Antisemitism, as such, is not a criminal offence. The law does not punish people for holding thoughts or beliefs, however unpleasant these may be. The same applies to Holocaust denial and criticism of Israel.
It is only when people start to act on those thoughts or beliefs that the law steps in. It punishes actions rather than attitudes.
But the dividing line is not always clear and suspects may be allowed some leeway. A lot may depend on how prosecutors choose to exercise the discretion that the law gives them.
Some of the crimes committed by antisemites — such as assault — may be committed by anybody and for any reason. But if criminals are motivated by hatred of Jews, they may be be punished more severely than other offenders. This guide looks at some of the charges that may be brought against people who commit antisemitic acts.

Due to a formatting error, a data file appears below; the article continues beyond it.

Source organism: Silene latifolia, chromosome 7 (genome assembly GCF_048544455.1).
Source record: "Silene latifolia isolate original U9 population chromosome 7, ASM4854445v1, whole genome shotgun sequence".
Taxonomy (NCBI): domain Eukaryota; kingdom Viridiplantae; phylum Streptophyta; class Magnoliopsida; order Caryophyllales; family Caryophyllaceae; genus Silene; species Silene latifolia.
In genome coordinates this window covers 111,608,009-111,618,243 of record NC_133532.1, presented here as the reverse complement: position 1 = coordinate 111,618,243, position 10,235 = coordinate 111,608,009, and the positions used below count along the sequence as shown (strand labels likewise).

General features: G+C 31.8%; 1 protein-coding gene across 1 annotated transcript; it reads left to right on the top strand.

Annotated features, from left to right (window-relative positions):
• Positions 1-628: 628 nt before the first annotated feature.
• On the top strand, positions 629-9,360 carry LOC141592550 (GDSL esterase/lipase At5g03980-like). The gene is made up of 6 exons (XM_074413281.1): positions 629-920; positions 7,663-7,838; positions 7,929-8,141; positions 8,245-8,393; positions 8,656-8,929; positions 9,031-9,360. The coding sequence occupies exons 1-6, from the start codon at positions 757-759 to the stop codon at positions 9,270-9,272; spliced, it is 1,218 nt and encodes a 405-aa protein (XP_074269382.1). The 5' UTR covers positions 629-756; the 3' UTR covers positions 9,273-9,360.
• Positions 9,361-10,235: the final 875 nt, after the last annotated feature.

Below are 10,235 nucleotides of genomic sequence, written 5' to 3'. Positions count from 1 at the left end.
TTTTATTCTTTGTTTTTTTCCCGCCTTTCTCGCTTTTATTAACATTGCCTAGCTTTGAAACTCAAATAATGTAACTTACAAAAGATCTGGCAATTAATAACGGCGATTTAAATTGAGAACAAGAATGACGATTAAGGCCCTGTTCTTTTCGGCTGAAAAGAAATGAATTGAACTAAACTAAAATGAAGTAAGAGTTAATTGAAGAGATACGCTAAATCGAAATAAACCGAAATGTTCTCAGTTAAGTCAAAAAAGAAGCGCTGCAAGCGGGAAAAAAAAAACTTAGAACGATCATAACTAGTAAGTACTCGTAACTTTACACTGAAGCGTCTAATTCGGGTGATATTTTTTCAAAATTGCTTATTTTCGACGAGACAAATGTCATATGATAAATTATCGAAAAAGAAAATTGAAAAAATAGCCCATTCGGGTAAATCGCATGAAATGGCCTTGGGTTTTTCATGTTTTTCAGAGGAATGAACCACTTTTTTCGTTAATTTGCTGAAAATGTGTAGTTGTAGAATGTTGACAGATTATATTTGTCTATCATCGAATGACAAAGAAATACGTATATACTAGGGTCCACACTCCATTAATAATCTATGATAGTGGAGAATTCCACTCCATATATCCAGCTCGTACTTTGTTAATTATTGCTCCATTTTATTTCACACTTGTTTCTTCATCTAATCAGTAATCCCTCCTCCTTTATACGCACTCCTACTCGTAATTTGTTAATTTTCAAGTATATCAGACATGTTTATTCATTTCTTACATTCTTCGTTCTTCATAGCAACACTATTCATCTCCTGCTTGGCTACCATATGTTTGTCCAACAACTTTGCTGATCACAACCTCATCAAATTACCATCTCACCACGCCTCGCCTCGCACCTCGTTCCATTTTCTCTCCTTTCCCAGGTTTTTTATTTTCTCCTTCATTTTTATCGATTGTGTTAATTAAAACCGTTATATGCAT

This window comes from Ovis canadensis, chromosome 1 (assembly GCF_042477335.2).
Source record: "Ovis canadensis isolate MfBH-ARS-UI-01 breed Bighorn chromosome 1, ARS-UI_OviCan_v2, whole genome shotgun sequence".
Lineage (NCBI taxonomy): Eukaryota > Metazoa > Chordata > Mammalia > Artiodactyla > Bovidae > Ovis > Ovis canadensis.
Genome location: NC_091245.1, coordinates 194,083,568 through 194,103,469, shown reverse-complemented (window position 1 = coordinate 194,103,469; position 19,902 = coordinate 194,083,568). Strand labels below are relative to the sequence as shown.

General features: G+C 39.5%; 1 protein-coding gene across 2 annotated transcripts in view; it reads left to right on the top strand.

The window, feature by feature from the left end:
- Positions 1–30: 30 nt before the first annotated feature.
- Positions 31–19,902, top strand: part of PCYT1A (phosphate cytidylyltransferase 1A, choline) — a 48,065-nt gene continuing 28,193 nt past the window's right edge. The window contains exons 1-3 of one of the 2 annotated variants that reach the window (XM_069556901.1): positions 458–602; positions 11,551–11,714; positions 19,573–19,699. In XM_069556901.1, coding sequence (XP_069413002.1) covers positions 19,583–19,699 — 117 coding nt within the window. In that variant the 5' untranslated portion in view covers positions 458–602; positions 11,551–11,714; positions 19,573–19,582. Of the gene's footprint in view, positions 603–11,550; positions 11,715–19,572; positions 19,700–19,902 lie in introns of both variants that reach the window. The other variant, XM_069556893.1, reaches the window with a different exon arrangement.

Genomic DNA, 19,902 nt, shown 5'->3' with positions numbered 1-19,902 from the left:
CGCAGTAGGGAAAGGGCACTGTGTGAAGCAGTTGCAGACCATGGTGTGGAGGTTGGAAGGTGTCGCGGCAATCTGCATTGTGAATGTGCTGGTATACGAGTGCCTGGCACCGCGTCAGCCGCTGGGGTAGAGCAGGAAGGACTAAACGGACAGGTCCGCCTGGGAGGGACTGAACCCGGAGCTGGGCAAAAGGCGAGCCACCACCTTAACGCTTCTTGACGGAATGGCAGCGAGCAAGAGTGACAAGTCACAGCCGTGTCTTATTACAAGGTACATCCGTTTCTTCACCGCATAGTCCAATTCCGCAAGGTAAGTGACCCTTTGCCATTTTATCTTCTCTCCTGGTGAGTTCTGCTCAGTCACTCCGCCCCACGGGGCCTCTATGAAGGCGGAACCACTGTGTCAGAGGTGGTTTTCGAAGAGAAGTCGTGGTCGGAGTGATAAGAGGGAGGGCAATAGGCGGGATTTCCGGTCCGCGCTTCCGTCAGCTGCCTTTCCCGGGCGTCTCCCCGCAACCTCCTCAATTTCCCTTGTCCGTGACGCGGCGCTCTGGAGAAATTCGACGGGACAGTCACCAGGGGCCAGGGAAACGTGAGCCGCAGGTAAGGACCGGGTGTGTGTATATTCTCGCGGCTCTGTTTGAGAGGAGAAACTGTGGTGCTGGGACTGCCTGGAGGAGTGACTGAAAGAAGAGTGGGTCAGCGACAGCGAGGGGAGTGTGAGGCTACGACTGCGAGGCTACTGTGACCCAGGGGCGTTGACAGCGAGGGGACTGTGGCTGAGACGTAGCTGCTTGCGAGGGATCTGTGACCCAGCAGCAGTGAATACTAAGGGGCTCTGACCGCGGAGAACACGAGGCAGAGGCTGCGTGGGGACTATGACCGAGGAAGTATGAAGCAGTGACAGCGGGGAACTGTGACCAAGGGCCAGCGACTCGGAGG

But we begin with a warning. Many crimes are never investigated by the police. Many of the crimes that the police investigate never get as far as a prosecution. Many prosecutions collapse without anyone being convicted. And many convicted offenders receive sentences that their victims regard as lenient. Even if you have been the victim of an offence listed in this guide, you may feel that justice has not been done in your case. Campaign Against Antisemitism helps victims and witnesses of antisemitic incidents to secure justice.
One more warning: the law is very complicated and this guide has tried to make it easier to understand. In simplifying it, we have left out refinements and possible defences that may make all the difference in an individual case. We have shown you where to look for more information but you would be wise not to proceed without proper legal advice from a solicitor or barrister.
Next, we turn to how the law works. After that, we shall summarise the laws that can be used in cases of antisemitism.